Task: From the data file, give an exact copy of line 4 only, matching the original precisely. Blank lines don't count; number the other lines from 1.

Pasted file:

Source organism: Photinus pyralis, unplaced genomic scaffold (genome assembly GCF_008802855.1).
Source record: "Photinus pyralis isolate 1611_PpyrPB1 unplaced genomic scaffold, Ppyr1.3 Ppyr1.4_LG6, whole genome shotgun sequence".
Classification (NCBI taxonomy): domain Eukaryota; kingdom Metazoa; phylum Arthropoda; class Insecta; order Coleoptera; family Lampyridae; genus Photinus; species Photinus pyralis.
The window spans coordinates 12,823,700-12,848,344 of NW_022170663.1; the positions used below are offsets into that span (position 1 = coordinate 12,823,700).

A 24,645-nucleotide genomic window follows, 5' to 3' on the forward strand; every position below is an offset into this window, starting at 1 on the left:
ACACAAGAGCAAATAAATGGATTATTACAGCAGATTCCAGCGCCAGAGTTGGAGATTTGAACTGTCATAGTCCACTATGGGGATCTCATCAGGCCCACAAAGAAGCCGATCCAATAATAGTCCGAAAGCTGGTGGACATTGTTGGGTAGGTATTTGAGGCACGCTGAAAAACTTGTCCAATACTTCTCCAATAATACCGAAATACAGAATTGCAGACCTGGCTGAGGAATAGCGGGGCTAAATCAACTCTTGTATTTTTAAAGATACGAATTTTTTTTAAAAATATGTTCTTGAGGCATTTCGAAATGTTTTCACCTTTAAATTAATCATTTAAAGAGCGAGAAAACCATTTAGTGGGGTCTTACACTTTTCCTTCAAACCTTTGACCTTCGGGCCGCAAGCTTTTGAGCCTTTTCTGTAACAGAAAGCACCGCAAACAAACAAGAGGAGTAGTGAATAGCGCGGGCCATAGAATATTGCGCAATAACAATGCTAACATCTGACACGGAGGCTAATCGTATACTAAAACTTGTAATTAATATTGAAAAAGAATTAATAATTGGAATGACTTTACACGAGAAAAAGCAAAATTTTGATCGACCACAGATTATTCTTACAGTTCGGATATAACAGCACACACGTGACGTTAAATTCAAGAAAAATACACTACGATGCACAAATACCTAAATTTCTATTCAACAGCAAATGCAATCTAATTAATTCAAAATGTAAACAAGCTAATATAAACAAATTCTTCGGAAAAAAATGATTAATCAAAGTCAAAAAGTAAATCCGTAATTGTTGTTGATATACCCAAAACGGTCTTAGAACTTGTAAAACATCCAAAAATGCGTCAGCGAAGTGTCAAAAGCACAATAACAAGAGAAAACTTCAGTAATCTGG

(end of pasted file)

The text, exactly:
The window spans coordinates 12,823,700-12,848,344 of NW_022170663.1; the positions used below are offsets into that span (position 1 = coordinate 12,823,700).